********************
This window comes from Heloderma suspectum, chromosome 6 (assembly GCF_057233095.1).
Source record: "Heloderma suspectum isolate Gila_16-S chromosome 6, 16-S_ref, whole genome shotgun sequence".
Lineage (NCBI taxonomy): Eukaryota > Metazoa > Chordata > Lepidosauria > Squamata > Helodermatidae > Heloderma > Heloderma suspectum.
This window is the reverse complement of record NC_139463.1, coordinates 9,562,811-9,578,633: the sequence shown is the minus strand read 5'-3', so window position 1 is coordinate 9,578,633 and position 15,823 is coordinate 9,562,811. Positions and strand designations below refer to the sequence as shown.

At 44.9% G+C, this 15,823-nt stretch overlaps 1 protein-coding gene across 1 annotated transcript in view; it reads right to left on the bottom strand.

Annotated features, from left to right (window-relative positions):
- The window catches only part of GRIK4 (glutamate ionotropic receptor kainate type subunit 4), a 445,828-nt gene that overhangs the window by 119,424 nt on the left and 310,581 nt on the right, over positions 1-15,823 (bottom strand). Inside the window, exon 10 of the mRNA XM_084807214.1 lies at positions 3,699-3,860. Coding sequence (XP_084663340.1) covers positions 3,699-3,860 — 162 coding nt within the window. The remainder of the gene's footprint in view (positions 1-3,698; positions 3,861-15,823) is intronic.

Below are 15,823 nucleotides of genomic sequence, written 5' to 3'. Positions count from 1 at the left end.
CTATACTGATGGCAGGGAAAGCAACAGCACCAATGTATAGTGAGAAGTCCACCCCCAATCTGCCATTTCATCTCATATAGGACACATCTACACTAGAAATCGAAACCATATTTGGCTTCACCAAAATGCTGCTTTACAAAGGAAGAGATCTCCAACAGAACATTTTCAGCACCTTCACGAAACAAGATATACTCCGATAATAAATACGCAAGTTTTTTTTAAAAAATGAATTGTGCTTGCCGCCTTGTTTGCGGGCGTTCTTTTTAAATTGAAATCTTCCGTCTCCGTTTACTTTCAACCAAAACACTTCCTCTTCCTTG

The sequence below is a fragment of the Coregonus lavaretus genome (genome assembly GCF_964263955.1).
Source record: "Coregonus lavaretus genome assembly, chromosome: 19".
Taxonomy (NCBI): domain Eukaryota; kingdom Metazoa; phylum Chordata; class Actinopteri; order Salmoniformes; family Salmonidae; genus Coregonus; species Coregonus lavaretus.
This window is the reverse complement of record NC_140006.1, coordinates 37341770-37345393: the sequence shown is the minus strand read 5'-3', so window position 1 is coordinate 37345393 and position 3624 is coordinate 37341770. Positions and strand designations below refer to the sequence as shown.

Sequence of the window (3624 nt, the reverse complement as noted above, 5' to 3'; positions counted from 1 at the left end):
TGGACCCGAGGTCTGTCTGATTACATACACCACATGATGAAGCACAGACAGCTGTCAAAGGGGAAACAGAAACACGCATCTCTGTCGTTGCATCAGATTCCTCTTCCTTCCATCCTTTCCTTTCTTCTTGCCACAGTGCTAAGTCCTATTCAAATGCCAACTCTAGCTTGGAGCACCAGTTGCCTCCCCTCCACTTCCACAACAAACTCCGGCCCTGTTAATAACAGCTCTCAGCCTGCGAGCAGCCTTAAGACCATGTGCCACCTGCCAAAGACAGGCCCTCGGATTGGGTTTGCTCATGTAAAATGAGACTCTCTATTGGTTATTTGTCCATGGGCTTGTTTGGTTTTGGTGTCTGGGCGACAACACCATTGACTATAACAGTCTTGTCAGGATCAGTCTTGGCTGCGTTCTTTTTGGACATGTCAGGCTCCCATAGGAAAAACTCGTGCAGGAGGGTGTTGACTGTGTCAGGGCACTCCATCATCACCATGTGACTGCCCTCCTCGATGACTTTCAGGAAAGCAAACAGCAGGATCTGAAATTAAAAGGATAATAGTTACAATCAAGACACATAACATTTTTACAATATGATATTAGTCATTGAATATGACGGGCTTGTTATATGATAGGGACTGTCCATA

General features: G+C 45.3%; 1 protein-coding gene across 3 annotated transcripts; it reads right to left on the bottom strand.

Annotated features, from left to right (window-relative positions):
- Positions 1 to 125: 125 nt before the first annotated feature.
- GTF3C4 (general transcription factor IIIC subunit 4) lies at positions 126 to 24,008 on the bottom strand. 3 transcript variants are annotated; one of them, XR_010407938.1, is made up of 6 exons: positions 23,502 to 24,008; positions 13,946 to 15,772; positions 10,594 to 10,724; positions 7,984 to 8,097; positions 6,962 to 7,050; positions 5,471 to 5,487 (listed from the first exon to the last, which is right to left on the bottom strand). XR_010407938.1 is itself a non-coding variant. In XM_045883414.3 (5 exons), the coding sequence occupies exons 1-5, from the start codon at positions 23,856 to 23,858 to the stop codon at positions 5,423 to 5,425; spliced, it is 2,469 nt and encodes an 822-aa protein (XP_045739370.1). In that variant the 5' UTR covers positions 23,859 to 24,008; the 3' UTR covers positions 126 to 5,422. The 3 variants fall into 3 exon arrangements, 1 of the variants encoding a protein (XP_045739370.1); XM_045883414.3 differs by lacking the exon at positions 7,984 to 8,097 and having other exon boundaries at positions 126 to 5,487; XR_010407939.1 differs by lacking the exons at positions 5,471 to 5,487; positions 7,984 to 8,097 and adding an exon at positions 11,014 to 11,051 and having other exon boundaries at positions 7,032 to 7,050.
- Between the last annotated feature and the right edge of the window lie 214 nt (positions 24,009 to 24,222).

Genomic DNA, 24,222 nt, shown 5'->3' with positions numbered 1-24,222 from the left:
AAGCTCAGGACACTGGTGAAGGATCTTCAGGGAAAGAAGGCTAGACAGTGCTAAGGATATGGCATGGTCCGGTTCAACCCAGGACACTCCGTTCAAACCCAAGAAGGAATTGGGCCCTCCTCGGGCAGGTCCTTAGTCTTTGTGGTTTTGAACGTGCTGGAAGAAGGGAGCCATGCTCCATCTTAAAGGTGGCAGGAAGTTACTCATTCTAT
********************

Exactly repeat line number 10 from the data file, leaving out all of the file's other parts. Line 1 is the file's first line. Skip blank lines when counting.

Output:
The sequence below is a fragment of the Coregonus lavaretus genome (genome assembly GCF_964263955.1).